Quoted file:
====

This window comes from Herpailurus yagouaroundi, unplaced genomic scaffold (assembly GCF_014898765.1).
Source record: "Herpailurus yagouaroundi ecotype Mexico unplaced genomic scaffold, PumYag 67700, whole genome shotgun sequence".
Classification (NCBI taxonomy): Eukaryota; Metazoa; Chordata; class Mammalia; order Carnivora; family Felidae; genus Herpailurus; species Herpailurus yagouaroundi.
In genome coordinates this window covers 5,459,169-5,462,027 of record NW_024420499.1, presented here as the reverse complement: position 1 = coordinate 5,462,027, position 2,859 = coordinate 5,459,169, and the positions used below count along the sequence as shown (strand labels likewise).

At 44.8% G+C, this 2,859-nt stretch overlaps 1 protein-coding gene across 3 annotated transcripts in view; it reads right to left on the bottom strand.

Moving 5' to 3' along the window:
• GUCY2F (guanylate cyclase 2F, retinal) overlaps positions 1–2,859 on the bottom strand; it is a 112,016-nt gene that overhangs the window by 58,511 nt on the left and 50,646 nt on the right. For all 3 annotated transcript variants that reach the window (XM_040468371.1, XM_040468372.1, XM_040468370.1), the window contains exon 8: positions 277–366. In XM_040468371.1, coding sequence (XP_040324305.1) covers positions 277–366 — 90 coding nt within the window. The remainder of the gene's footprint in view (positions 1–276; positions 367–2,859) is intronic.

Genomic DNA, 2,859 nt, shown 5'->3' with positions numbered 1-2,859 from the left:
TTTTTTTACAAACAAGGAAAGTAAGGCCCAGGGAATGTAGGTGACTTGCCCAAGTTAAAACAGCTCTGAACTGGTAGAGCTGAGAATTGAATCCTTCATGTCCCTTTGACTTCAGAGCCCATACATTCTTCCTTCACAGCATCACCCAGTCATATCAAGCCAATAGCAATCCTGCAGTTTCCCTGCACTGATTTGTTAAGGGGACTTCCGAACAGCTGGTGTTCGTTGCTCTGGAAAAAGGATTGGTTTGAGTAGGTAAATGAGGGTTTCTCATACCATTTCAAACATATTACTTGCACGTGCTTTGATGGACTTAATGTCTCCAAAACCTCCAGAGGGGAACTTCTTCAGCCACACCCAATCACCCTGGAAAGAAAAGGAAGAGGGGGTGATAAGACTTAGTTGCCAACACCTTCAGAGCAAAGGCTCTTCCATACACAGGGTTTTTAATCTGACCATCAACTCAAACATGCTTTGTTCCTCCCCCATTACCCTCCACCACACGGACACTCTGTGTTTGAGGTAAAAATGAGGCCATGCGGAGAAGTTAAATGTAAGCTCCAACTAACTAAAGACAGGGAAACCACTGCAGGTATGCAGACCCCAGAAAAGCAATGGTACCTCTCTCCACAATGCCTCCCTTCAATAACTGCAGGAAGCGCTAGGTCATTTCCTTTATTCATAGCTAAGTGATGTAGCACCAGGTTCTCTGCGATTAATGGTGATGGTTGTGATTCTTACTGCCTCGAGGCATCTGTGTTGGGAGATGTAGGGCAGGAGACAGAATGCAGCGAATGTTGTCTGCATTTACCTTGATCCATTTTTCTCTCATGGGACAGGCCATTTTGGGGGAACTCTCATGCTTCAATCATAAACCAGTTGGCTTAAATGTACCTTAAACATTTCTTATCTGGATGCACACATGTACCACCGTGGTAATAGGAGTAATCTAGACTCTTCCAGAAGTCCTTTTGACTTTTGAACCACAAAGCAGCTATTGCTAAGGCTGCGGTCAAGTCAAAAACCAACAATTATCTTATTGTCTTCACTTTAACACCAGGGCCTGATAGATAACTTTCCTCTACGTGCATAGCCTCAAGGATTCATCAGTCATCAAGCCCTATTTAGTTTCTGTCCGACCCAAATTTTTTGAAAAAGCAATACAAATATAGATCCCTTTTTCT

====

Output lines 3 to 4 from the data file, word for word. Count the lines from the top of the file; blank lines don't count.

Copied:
Classification (NCBI taxonomy): Eukaryota; Metazoa; Chordata; class Mammalia; order Carnivora; family Felidae; genus Herpailurus; species Herpailurus yagouaroundi.
In genome coordinates this window covers 5,459,169-5,462,027 of record NW_024420499.1, presented here as the reverse complement: position 1 = coordinate 5,462,027, position 2,859 = coordinate 5,459,169, and the positions used below count along the sequence as shown (strand labels likewise).